Portraits of Wildflowers

Perspectives on Nature Photography

Archive for October 6th, 2021

Sunflower and more

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From Twin Lakes Park in Cedar Park on September 24th, here’s a backlit back view of a sunflower (Helianthus annuus) with out-of-focus silver bluestem seed heads (Bothriochloa laguroides) beyond it. On one of the sunflower’s rays I noticed a tiny insect. Once I did, I brought my macro lens as close as possible to what turned out to be a true bug (as opposed to the common English use of bug to mean any kind of insect). Naturalist Ken Wohlgemuth says it might be in the genus Harmostes (which I showed a member of in 2015). Click below to truly enlarge the true bug.


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Discussions of taxes focus mostly on income taxes, property taxes, sales taxes, and other overt forms of taxation. Many people don’t realize that low interest rates are a form of tax. For much of my life, and as recently as 2008, people who lived within their means could save some money and put it in a bank to get interest of 4% per year. As decades passed, compound interest would let a person’s savings grow to a nice nest egg for later in life. Since the financial crash of 2008, however, governments around the world have kept interest rates artificially low, so low that 1% has often been the best deal available. A big reason why governments have done so is that they continue borrowing extravagantly, and lower interest rates correspond to lower repayments of debt.

Another tax that often isn’t thought of as a tax is inflation. People in recent months have begun to notice it because so many prices have been rising. Among the most conspicuous are the prices of staple foods—have you been to the supermarket lately?—and of fuel. The price of natural gas has risen 100% in the United States this year, and 280% in Europe, as winter approaches and the demand for heating homes heads for its annual peak. According to one website, “The annual inflation rate in the US eased [!] to 5.3% in August from a 13-year high of 5.4% reported in June and July.” So even as thrifty people struggle to get pitifully little interest on their savings in a bank—the best rates are currently running at about half of a percent—the value of each dollar keeps going down.

Not only is inflation a hidden tax, but it’s the kind of tax economists classify as regressive. That means it disproportionately affects people who are the least able to afford it. A wealthy person doesn’t care if gasoline is $3 a gallon or $6 a gallon, or if a loaf of bread this year costs a dollar more than it did last year. But for a person who is living on the margins and who needs to drive to work, the dollar-a-gallon rise in the price of gasoline over the past year is painful, as is paying noticeably more for a cart of groceries to sustain a family.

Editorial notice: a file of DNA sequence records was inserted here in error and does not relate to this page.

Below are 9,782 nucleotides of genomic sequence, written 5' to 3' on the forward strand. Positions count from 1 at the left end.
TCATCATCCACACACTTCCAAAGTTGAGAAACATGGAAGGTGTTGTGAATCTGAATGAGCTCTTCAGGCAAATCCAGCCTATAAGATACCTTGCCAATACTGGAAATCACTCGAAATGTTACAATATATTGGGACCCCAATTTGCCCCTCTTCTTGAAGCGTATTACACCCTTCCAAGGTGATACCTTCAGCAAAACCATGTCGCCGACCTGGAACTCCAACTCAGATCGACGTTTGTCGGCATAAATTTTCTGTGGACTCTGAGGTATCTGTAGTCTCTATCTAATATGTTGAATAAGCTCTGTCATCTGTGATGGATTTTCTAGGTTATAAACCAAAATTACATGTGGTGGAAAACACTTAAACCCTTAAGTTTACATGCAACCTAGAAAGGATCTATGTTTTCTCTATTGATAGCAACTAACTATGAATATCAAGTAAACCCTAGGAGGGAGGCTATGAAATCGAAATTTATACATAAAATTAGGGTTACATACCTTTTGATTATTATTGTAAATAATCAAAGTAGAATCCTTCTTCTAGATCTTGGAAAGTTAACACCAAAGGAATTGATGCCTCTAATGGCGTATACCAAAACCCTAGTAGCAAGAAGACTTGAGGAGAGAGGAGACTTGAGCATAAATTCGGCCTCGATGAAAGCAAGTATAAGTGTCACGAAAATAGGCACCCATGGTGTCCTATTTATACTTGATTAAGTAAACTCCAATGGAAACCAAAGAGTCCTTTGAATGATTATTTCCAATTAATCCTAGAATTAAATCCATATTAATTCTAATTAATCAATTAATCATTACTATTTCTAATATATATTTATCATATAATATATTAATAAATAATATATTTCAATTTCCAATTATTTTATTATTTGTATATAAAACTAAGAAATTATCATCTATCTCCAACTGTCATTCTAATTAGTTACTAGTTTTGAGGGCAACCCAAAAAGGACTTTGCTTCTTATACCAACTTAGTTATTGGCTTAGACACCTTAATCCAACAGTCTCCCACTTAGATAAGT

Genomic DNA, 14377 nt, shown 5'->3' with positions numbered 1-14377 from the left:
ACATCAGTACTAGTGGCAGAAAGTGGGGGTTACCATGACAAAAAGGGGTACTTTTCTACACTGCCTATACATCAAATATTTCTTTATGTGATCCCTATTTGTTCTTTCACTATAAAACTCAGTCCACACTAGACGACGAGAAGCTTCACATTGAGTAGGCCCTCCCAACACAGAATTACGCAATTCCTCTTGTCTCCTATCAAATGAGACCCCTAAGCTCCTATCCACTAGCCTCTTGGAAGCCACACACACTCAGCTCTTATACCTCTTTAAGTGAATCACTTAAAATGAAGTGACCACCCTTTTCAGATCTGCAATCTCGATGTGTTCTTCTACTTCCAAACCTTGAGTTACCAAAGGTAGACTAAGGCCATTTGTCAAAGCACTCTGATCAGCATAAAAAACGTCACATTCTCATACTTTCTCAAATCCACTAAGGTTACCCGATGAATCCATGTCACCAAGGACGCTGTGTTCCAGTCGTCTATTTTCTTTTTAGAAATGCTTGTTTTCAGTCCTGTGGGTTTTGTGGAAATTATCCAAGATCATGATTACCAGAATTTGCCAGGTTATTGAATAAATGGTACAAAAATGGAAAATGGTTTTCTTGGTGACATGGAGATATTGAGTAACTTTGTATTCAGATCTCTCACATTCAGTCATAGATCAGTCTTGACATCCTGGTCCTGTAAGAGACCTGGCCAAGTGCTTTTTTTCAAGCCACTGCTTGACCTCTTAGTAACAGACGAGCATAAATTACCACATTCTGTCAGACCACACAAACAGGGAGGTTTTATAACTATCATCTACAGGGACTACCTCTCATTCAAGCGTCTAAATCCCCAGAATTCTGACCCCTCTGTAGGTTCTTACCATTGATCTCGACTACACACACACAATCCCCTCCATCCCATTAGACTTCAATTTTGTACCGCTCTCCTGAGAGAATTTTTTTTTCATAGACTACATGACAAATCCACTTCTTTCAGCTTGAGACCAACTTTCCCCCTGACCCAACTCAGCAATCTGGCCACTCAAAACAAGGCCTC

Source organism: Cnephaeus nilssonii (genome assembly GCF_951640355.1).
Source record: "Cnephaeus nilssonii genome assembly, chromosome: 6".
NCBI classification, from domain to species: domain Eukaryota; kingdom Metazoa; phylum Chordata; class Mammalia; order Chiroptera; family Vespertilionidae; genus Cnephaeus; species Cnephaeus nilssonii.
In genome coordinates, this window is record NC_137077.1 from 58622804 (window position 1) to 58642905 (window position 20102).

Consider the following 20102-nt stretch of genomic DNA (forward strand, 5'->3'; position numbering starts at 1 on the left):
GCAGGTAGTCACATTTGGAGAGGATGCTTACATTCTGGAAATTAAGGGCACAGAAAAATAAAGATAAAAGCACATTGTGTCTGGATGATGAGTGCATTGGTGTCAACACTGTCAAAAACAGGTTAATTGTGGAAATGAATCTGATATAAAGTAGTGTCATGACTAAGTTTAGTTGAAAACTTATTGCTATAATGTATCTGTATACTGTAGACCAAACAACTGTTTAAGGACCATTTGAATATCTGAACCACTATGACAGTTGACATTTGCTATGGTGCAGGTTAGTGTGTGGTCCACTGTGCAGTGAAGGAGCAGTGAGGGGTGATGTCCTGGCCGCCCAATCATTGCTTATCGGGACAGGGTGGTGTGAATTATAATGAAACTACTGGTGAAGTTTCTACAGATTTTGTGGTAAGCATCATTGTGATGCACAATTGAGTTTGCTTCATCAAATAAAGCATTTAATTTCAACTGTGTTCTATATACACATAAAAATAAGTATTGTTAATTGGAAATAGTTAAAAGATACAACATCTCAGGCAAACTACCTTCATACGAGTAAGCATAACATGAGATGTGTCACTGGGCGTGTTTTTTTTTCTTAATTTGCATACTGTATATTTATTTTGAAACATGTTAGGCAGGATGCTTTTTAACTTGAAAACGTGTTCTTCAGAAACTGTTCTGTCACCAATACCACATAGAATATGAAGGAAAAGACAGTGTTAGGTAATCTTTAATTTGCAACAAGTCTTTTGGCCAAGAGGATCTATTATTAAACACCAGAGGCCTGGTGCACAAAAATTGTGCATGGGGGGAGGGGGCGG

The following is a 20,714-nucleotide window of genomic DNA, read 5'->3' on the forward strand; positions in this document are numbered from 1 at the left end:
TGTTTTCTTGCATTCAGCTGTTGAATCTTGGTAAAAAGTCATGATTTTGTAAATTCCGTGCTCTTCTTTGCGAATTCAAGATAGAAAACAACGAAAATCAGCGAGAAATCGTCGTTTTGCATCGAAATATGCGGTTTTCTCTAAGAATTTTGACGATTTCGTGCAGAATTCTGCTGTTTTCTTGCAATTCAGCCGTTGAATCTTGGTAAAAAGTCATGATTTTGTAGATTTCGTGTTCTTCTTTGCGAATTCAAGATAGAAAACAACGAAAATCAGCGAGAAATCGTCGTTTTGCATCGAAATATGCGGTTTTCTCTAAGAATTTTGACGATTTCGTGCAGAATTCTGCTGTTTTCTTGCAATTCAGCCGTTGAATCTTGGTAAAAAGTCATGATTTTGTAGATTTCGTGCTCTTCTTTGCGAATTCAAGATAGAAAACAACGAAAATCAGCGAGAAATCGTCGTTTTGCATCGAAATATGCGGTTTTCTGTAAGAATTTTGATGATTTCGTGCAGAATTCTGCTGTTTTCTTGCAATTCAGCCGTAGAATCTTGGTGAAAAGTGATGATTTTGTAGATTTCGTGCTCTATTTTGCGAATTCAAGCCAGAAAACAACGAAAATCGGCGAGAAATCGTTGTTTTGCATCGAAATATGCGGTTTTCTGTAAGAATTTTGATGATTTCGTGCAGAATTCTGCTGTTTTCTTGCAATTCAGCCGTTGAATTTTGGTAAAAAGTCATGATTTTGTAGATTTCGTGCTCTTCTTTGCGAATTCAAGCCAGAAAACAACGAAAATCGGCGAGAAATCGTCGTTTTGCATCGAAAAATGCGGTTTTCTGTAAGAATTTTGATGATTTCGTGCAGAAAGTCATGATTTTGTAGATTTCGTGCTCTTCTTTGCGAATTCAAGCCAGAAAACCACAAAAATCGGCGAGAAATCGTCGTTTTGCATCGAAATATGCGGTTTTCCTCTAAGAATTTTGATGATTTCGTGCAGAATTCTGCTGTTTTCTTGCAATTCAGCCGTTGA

Several years ago I would occasionally ask someone out of the blue: “Have you got your $60,000 ready?” That was the share of the national debt owed by each person in the United States, from newborn baby to centenarian. By 2019 the per-capita share had risen to around $69,000. By 2020 it had soared to almost $81,000. As of two weeks ago, the amount every single person in America owes was calculated to be $85,424.

I bring all this up now for a couple of reasons. One is that it’s distressing to watch helplessly as the money we’ve dutifully saved by living within our means is worth less and less each month. Another reason is that the current administration in the United States is pushing to “spend”—which means borrow—$3.5 trillion more than the trillions it has already borrowed. That will drive the national debt even higher; soon I’ll be asking you whether you’ve got your $100,000 ready to pay your individual share. Profligate borrowing will also further incite inflation, which, as noted, most affects the people least able to cope with it. To use a word that’s in vogue, all this is unsustainable. Our representatives in government have to find ways to begin paying down the national debt, not driving it ever higher. In short, just as individuals have to live within their means, so do governments.

(And let me head off potential criticism by adding that I was against the large increases in the debt under both Obama and Trump. Inordinate debt is bad no matter which party is responsible for it.)

© 2021 Steven Schwartzman

Written by Steve Schwartzman

October 6, 2021 at 4:27 AM

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